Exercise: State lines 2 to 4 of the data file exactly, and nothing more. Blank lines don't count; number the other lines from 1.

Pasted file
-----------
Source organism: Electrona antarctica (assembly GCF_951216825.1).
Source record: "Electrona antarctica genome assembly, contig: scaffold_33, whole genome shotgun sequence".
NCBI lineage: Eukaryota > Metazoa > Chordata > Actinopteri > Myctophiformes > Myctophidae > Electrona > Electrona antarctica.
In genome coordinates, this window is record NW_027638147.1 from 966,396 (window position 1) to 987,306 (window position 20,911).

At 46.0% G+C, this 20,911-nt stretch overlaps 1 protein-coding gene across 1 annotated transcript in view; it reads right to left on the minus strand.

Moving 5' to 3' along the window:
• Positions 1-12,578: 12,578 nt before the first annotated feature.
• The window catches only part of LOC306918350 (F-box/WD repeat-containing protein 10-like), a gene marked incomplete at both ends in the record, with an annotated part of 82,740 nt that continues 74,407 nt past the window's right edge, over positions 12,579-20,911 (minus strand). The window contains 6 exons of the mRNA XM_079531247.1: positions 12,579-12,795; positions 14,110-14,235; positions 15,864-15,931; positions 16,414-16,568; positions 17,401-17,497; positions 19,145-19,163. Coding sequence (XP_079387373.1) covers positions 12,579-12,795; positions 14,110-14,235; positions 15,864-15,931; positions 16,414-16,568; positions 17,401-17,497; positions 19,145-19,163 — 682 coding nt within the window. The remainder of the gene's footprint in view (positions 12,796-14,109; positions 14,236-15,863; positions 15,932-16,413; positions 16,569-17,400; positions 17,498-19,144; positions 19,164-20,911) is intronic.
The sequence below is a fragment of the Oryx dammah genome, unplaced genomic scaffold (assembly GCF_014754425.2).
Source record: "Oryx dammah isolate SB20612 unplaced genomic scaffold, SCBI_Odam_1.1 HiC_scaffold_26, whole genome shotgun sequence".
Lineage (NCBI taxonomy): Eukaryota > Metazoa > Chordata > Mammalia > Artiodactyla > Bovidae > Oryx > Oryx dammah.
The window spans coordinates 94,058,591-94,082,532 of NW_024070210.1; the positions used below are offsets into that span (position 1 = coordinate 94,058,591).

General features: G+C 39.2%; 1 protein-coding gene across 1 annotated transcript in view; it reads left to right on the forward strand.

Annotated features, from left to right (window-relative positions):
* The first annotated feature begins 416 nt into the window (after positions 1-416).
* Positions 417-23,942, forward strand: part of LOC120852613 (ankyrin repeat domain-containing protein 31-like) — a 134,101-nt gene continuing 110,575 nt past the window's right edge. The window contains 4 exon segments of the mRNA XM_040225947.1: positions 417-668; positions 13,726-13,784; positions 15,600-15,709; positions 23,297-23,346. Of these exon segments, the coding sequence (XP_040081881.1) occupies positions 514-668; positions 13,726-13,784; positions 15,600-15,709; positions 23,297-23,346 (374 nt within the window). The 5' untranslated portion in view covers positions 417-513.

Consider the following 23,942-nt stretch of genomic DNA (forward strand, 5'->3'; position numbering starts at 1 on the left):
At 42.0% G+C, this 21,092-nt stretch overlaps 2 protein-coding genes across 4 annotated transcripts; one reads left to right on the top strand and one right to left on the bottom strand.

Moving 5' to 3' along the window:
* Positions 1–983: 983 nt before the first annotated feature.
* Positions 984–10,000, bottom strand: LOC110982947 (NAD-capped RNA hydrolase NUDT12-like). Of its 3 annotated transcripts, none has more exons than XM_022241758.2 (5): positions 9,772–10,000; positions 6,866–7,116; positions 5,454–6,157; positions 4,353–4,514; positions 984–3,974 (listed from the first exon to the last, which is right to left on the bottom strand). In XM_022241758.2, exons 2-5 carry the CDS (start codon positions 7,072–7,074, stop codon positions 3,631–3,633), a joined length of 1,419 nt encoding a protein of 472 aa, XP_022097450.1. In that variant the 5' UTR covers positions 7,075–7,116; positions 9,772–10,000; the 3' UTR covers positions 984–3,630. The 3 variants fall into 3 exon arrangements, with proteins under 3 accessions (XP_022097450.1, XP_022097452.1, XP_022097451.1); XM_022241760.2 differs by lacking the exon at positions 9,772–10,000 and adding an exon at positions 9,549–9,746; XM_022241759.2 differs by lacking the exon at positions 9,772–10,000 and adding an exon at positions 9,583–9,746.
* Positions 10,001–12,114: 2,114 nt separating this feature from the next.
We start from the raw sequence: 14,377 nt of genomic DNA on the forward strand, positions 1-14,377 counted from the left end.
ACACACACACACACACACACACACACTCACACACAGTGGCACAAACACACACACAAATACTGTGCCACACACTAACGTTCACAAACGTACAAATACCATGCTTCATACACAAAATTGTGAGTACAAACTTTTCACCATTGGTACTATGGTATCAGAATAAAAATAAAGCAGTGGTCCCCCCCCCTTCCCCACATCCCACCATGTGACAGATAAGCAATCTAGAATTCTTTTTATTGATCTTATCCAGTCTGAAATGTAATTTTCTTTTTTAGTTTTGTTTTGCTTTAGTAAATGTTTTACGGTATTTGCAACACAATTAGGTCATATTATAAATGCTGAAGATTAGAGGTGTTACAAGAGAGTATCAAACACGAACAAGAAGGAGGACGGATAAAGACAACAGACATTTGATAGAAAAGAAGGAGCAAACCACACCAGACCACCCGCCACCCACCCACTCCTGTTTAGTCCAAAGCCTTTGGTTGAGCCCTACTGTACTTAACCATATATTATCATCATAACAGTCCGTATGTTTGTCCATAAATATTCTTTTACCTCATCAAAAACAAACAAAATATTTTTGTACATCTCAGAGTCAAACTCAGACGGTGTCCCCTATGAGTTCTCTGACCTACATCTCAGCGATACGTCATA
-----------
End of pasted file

Source record: "Electrona antarctica genome assembly, contig: scaffold_33, whole genome shotgun sequence".
NCBI lineage: Eukaryota > Metazoa > Chordata > Actinopteri > Myctophiformes > Myctophidae > Electrona > Electrona antarctica.
In genome coordinates, this window is record NW_027638147.1 from 966,396 (window position 1) to 987,306 (window position 20,911).